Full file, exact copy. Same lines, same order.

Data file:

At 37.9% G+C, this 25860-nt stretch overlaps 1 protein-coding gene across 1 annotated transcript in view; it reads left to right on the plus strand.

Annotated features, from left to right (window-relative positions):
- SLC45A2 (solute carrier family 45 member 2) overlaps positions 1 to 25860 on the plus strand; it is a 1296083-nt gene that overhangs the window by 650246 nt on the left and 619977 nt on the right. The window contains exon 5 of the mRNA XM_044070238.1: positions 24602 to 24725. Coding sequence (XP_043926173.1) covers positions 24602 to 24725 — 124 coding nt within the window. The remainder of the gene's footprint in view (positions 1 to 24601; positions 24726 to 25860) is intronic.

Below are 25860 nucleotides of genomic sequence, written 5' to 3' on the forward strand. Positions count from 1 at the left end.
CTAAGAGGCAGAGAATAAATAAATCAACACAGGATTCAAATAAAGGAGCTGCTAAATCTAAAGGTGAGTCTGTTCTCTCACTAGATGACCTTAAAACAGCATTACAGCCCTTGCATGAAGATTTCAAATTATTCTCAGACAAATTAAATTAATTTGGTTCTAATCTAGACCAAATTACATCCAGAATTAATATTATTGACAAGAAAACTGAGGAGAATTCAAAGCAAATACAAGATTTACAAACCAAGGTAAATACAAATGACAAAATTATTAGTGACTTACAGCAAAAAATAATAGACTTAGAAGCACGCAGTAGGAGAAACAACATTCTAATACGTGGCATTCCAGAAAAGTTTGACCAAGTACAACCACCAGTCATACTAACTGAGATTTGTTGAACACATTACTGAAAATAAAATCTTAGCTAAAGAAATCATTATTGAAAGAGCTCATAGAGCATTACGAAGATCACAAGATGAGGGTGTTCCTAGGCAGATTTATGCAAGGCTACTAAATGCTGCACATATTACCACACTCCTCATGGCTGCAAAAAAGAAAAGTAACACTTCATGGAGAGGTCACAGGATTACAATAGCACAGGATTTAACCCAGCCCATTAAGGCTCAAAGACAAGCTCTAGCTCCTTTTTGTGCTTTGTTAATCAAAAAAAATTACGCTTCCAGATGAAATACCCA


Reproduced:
At 37.9% G+C, this 25860-nt stretch overlaps 1 protein-coding gene across 1 annotated transcript in view; it reads left to right on the plus strand.

Annotated features, from left to right (window-relative positions):
- SLC45A2 (solute carrier family 45 member 2) overlaps positions 1 to 25860 on the plus strand; it is a 1296083-nt gene that overhangs the window by 650246 nt on the left and 619977 nt on the right. The window contains exon 5 of the mRNA XM_044070238.1: positions 24602 to 24725. Coding sequence (XP_043926173.1) covers positions 24602 to 24725 — 124 coding nt within the window. The remainder of the gene's footprint in view (positions 1 to 24601; positions 24726 to 25860) is intronic.

Below are 25860 nucleotides of genomic sequence, written 5' to 3' on the forward strand. Positions count from 1 at the left end.
CTAAGAGGCAGAGAATAAATAAATCAACACAGGATTCAAATAAAGGAGCTGCTAAATCTAAAGGTGAGTCTGTTCTCTCACTAGATGACCTTAAAACAGCATTACAGCCCTTGCATGAAGATTTCAAATTATTCTCAGACAAATTAAATTAATTTGGTTCTAATCTAGACCAAATTACATCCAGAATTAATATTATTGACAAGAAAACTGAGGAGAATTCAAAGCAAATACAAGATTTACAAACCAAGGTAAATACAAATGACAAAATTATTAGTGACTTACAGCAAAAAATAATAGACTTAGAAGCACGCAGTAGGAGAAACAACATTCTAATACGTGGCATTCCAGAAAAGTTTGACCAAGTACAACCACCAGTCATACTAACTGAGATTTGTTGAACACATTACTGAAAATAAAATCTTAGCTAAAGAAATCATTATTGAAAGAGCTCATAGAGCATTACGAAGATCACAAGATGAGGGTGTTCCTAGGCAGATTTATGCAAGGCTACTAAATGCTGCACATATTACCACACTCCTCATGGCTGCAAAAAAGAAAAGTAACACTTCATGGAGAGGTCACAGGATTACAATAGCACAGGATTTAACCCAGCCCATTAAGGCTCAAAGACAAGCTCTAGCTCCTTTTTGTGCTTTGTTAATCAAAAAAAATTACGCTTCCAGATGAAATACCCA